'Hunters' constantly draws parallels with Al Pacino's Meyer and Batman among other 70s pop culture references

'Hunters' constantly draws parallels with Al Pacino's Meyer and Batman among other 70s pop culture references
Al Pacino as Meyer Offerman (Amazon Prime Video screenshot)

'Hunters' the new Amazon Original is a 10-episode series about a group of Nazi hunters finding and killing Nazis who were brought to the US to be used for their engineering, medical and technical knowledge by the CIA. The show uses Jonah Heidelbaum, a teenager, whose Safta (grandma) Ruth gets killed in the summer of 1977 to set the things in motion. He watches the 'Star Wars' movies with his friends Cheeks and Arthur. He has a crush on a girl from his neighborhood and he sells drugs to put food on the table for himself and his grandmother. 

One of the first times we meet Jonah; he is talking to his friend Cheeks and Arthur about how Darth Vader cannot be called completely bad for doing what he thought was best. Jonah believes that Vader did not intend on murdering people and says that according to Vader, everything that he did was for the greater good of people. He also tries to make his point by explaining that superheroes say Batman was also doing the same thing. They kill, maim and torture people, all in the shroud of keeping people safe, making this world a better place. While the "greater good" is subjective; the moral code of what is right and wrong is decided by us. For some reason, readers and viewers put Vader on the wrong side and Batman on the right side and this comparison is really foreshadowing of Meyer Offerman's character.



He believes that his group is the only one that can stop the Nazis, who have been sneaked in by the CIA into the US, from bringing about a Fourth Reich as they had planned. His strong belief leads him to take the law into his own hands. He kills, tortures and maims individuals he believes are Nazis and in the name of justice, even kills them too. 

After Jonah gets bailed out by Meyer in one of the episodes and is taken to a manor in New York, and Jonah responds tells Meyer that he didn't reveal he was Bruce Wayne (Batman) rich. Then we have comments about Meyer being addressed as Professor X from 'X-Men'. 

The show, majorly, however, uses Batman and in one such scene, Jonah is smoking weed in Coney Island with his friends. The conversation veers again to superheroes, especially Robin, as it usually does among teenage men who love superheroes. Jonah and Arthur believe that without Robin, Batman would have given in to the darkness.


Arthur wonders what would have happened, had Robin not been with Batman and balanced out the darkness that was within him. The conversation in a way also draws on the relationship between Jonah and Meyer. It is about Jonah and Meyer being there for each other; especially Meyer for Jonah when he struggles with doing what is right versus doing what is difficult. It was about navigating a conflict between letting the cause become an excuse to give an outlet to the darkness brewing within you or letting the cause be a guide that would always help you do the right thing.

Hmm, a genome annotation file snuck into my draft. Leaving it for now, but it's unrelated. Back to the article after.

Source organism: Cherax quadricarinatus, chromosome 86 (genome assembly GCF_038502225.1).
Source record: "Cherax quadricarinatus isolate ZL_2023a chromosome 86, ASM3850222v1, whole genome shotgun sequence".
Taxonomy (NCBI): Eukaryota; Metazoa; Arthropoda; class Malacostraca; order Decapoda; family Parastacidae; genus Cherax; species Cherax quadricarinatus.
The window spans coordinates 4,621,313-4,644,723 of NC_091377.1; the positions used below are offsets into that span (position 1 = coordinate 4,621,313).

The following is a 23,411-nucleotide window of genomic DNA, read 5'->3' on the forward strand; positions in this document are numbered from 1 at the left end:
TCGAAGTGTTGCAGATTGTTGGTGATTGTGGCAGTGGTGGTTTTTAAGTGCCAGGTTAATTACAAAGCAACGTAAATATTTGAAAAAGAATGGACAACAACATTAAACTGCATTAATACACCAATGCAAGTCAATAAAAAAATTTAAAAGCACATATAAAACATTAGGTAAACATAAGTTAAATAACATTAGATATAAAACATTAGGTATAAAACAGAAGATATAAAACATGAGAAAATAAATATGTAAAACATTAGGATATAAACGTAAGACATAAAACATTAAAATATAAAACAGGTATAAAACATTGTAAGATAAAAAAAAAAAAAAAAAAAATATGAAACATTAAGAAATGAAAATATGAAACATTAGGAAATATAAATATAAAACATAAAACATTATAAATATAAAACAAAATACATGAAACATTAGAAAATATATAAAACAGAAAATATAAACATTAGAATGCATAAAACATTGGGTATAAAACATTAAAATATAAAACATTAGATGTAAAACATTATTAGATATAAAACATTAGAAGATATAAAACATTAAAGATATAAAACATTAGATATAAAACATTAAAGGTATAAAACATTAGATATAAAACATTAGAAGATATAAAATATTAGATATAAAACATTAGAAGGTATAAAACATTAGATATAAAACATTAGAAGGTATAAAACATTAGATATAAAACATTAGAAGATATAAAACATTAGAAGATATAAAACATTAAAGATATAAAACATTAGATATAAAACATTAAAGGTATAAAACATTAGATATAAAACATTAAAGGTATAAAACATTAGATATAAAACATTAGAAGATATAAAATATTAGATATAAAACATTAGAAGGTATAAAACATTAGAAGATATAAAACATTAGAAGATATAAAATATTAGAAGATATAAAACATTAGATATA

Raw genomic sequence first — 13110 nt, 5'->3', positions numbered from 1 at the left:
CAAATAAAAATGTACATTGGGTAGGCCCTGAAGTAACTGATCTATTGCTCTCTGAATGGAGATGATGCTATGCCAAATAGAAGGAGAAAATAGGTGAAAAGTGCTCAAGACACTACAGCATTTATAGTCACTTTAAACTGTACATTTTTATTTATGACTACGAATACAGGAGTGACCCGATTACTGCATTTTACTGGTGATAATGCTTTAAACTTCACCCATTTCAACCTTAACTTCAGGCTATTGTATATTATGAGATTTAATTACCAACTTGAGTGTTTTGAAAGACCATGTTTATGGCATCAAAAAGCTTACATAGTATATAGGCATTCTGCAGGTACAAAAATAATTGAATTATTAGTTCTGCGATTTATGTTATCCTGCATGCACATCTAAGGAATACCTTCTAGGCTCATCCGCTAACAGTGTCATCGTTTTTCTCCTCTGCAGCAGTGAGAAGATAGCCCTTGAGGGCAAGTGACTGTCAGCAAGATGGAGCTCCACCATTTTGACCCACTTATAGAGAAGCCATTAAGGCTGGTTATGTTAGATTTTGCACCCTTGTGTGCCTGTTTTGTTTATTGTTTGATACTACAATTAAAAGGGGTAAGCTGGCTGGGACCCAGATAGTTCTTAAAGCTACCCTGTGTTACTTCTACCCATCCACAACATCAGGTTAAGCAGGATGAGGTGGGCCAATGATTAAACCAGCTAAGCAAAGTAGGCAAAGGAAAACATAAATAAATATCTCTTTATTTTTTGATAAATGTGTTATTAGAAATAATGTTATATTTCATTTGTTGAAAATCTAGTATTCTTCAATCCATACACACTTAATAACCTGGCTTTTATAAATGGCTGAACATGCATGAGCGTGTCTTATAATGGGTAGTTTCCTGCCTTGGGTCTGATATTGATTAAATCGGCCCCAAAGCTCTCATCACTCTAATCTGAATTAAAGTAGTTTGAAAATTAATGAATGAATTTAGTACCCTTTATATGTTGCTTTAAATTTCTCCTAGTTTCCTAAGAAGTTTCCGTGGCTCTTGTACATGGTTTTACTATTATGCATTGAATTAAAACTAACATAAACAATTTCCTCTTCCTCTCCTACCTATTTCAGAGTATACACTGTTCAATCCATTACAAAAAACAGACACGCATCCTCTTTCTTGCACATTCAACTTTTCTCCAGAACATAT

With the way the relationship between Meyer and Jonah progressed through the season, this particular conversation takes on a deeper meaning. All the comments that seemed as if they were delivered to be throwaways, take on a different meaning as the story proceeds forth. 

Even when Millie meets Jonah for the first time, he asks her why good people have to always do the right thing even though they lose a lot. Take Batman for example he says, or even Peter Parker; despite always doing what was right, they lost people close to them. Millie responds that it is not that good people will always have to do the right thing, but that people who always do the right thing are good people. This is again a metric on which we all judge others as good or bad. 


The show's premise in itself has been argued about and dissected for how it mines on the trauma of survivors; or how it portrays traumatic experiences with a careless treatment. Especially, a white man pointing a gun at a Jewish woman/camera to say that he is going to kill every one of "them", can dig up buried experiences for many. However, there is still cinematic flair that will definitely interest viewers.

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